Journalists covering the White House, especially those from TV, sometimes tend to think of themselves as above the crowd, as better than the average asshole reporter digging for stories down in the trenches.
As Nadia Bilbassy, White House correspondent for the Dubai-based satellite TV network MBC,Â told Think Progress last month: I found that I think they really think that if you make it to cover the White House then you must be bigger than God, therefore, you know, you have to be treated as such.
Except for one gal, the dean (or headmistress) of the WH press corp: Helen Thomas.
(Illustration found here).
Thomas has been covering WH antics for nearly 50 years, starting with JFK (in the photo above) and still running strong into a new millennium with President Barack Obama (photo below).
She still maintains that pure journalism appeal: Those in power hate her.
During his WH press conferences, George Jr. didn’t call on Thomas for three years!
In May 2006, he wished he’d made it four years.
An exchange on the Iraqi War:
Thomas: They didnâ€™t do anything to you or to our country.
Bush: Look — excuse me for a second, please. Excuse me for a second. They did. The Taliban provided safe haven for al-Qaeda. Thatâ€™s where al-Qaeda trained —
Thomas: Iâ€™m talking about Iraq —
Bush: Helen, excuse me. Thatâ€™s where — Afghanistan provided safe haven for al-Qaeda. Thatâ€™s where they trained. Thatâ€™s where they plotted. Thatâ€™s where they planned the attacks that killed thousands of innocent Americans.
(Illustration found here).
Yesterday,Â Time magazine held a Q&A with Thomas on the publication of her newest book, Listen Up Mr. President: Everything You Always Wanted Your President to Know and Do, and she was still up-front and right-on:
How is Obama’s approach to the press?
Everybody in the White House tries to manage us. There’s always the spin. When Kennedy came in, which was the first year I started covering the White House, there was something called “managed news.” And through the years it has been perfected to an art.
Not more than any other President. Nobody likes criticism, and nobody likes to feel attacked, of course. But I think it behooves all Administrations to tell the truth as much as they can, to bring the people with them. You cannot have a democracy without informed people. It shouldn’t be a shock when the public finally learns things.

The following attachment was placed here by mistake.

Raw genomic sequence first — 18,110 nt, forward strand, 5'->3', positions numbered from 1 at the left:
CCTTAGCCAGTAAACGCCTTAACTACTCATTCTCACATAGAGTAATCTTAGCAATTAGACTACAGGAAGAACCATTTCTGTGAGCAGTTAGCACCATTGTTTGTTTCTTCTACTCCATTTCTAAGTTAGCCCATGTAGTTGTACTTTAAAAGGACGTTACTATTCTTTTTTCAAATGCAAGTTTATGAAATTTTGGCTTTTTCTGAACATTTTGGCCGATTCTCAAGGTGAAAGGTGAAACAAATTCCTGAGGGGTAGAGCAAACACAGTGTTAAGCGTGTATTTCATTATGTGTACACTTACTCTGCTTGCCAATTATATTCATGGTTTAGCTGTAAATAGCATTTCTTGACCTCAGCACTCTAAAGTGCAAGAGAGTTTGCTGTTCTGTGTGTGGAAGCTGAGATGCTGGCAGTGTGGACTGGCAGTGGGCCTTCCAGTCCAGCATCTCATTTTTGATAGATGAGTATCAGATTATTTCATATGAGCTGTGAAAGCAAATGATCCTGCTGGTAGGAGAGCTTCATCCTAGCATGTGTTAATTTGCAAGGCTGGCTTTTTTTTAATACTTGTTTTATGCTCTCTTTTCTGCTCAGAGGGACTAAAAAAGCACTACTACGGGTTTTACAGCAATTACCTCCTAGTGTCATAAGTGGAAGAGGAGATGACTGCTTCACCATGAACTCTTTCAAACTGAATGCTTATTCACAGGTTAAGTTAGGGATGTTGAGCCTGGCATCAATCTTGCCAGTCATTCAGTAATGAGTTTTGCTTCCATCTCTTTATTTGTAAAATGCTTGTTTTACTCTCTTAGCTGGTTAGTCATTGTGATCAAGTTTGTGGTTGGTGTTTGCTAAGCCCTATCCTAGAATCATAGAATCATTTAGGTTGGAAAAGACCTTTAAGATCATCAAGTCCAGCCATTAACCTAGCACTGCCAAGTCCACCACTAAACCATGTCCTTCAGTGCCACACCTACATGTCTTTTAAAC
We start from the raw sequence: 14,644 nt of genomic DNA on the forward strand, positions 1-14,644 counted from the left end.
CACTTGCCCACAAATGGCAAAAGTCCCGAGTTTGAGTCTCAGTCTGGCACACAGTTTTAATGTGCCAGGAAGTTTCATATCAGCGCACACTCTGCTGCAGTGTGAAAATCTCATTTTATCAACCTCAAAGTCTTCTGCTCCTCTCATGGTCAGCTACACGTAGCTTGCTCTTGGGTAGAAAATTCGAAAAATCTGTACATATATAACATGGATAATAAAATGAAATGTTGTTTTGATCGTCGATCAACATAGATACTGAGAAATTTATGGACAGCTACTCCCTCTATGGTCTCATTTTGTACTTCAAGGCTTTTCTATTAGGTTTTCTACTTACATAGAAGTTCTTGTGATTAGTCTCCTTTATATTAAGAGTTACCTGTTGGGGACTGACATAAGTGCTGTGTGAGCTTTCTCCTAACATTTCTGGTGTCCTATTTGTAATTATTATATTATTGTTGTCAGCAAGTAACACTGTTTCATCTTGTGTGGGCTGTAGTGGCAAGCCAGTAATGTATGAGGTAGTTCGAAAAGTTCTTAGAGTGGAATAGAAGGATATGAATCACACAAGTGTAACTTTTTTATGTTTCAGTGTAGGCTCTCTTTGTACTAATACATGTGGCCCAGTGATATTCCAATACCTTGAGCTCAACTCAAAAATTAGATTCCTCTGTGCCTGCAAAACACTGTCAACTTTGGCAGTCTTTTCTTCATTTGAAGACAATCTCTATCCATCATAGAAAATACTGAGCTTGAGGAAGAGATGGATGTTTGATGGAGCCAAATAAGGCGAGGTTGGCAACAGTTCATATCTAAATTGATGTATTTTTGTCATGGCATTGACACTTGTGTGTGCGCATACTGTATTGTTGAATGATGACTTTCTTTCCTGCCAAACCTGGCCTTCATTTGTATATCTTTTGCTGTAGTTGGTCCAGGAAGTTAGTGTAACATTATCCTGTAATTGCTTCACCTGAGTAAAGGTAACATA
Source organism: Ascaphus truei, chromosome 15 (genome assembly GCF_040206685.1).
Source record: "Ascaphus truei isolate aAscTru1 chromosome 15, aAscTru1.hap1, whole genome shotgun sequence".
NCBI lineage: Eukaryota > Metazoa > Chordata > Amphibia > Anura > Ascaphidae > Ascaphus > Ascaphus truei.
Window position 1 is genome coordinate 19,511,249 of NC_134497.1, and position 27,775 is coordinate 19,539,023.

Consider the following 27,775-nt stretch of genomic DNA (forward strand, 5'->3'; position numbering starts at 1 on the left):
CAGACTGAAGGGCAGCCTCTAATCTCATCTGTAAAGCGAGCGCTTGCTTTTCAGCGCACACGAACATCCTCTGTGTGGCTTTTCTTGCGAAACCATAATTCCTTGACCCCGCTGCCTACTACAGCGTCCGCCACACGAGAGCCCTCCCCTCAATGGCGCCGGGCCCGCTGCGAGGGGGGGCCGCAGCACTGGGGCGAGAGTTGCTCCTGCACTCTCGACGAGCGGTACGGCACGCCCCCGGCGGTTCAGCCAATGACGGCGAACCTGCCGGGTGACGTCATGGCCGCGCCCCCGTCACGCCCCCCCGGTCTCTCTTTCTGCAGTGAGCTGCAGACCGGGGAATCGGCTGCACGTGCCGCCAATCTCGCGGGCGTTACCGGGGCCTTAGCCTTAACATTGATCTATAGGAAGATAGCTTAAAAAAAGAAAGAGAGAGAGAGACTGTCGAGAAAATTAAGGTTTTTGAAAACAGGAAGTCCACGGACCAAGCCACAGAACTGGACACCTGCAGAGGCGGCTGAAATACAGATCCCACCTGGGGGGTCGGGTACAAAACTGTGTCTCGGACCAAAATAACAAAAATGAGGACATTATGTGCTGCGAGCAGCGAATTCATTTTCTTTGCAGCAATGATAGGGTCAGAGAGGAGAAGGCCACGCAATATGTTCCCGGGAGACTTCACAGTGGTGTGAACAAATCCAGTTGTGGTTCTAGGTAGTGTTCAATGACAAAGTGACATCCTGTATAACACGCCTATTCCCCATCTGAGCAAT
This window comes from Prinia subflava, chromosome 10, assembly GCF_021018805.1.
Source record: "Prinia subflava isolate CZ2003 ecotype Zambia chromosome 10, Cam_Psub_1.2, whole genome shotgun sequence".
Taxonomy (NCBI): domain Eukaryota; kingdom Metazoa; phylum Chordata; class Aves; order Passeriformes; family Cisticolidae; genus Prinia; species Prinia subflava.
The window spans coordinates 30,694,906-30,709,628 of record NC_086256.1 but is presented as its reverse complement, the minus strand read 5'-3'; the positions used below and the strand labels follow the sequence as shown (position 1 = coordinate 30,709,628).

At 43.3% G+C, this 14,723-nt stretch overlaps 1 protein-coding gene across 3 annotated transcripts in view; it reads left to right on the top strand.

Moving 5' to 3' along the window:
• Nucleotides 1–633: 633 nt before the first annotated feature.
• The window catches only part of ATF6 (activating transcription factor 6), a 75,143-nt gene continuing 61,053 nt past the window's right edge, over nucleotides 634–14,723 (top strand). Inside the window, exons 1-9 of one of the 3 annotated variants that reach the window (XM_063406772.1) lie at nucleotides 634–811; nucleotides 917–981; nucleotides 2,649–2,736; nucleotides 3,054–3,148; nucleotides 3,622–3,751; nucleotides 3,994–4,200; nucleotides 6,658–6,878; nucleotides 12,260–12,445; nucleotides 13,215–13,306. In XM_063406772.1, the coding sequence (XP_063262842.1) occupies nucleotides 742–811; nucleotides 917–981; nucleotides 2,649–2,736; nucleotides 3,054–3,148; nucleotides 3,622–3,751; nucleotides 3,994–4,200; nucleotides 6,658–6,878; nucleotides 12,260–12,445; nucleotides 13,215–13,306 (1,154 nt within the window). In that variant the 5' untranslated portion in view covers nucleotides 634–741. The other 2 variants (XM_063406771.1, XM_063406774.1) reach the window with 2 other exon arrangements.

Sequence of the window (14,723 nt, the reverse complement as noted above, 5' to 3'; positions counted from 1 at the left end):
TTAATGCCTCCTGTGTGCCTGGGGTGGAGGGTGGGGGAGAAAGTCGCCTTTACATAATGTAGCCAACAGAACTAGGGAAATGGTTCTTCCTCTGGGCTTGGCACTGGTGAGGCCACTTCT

How’s the WH on secrecy?
All of them are secretive. All of them. But I think we got a lot more out of President Kennedy and especially President [Lyndon] Johnson. He would summon us — the entire press corps — to the South Lawn and we’d stroll around the grounds with him. We’d call them the Bataan Death Marches because the women wore really high heels with pointed toes, and we would be falling all over each other. But we’d take these walks, and he would really let his hair down. We’d get real insight into how much he was suffering with Vietnam. He’d tell us a lot of things, then he would say it was all off the record. But we knew that he wanted us to write it without attribution.
Everyone with a laptop thinks they’re a journalist. Everyone with a cell phone thinks they’re a photographer. So our profession is sidelined in a way. There’s no turning back. It’s frightening because you can ruin lives and reputations willy-nilly without realizing it. No editors. No standards. No ethics. We’re at the crossroads. So many newspapers that are so valuable are going down the drain. It’s a crisis.
I’m praying. I’m praying that we’ll still have newspapers. That’s where you get in-depth information. You can’t get it from headline news or these very brief things on TV or on blogs. They don’t explain anything.
And advice for future presidents?
It would be, Do the right thing. There’s no other place to go.
Continue hanging, Helen, we’d all better off if you did.